Alban John Barnes
Son of Herbert Thomas Barnes and Edith Rose Barnes.
"Alban John Barnes, 26 Ariki Street, Lower Hutt, was killed when the motor-cycle he was riding collided with a car at the corner of Fitzherbert and Montague Streets, Lower Hutt. about 6.20 p.m. on Saturday. He was aged 19 and employed as a joiner's apprentice.
The accident occurred when the car, travelling west along Montague Street and Barnes's motor-cycle, proceeding along Fitzherbert Street towards Petone, came into collision at the intersection of the two streets. Barnes suffered a fractured skull." [Evening Post, Volume CXXXI, Issue 22, 27 January 1941, Page 9]
"BARNES.—On January 23, 1941, accidentally killed at Lower Hutt, Alban John, dearly beloved son of Mrs. Edith K. Barnes, of 26 Ariki Street, Lower Hutt; aged 19 years. "One of the best."" [Evening Post, Volume CXXXI, Issue 22, 27 January 1941, Page 1]
"Obituary - JOHN BARNES
A distressing accident in Lower Hutt on the evening of January 25, resulted not only in the death of a promising young tradesman — Alban John Barnes — but wrote "finis" to an unbroken line of craftsmen extending back well over 300 years. When young Barnes's grandfather left London in 1873 to carry his craft to the colonies, the signboard over the family workshop bore the statement, "Established over 250 years." What memories are called up by those proud words — "Freemen of the Wonderful Company of Carpenters" with all their ancient rights, privileges and responsibilities. The re-building of London after the Great Fire of 1666; the Trained Bands provided by the Old City Guilds in place of a Standing Army — memories that would fill volumes. Young Barnes's forebears were among the best of craftsmen. His great grandfather constructed those beautiful handrails in the Home of the Mother of Parliaments, the Houses of Westminster; and was in control of all the joiners' work in that magnificent building. His grandfather, J. W. Barnes, was in control of some of the largest joinery concerns in Australasia — Oldfields of Melbourne, N.Z. Timber Co of Auckland (later the Kauri Timber Company) and Goss's of Christchurch. His father, H. T. Barnes, was also one of our best known tradesmen and was for some years in control of Odlin's Joinery Works in Wellington. It is distressing to see yet one more of these craftsmen families come to an end. But "So Mote it be." And all that remains for us is to say, To Alban John Barnes and his race, VALE." [Hutt News, Volume 14, Issue 35, 12 February 1941, Page 7]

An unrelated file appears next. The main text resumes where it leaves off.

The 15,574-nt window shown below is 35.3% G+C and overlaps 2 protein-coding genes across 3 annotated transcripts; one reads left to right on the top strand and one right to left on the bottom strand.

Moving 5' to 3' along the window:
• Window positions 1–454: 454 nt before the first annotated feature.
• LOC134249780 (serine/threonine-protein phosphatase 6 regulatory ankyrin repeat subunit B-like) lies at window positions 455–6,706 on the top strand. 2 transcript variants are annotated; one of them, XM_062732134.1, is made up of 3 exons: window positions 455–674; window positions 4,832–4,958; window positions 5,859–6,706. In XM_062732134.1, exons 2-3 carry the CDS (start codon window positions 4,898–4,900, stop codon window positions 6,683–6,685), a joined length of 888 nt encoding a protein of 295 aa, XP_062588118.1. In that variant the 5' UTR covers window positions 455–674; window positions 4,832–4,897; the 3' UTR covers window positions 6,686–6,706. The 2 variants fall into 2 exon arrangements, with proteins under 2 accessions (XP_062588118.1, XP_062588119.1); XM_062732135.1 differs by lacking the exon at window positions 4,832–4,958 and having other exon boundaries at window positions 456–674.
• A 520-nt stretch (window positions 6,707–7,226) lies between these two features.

There are no public contributions written for this casualty
Text in italics supplied by Cenotaph Online, Auckland War Memorial Museum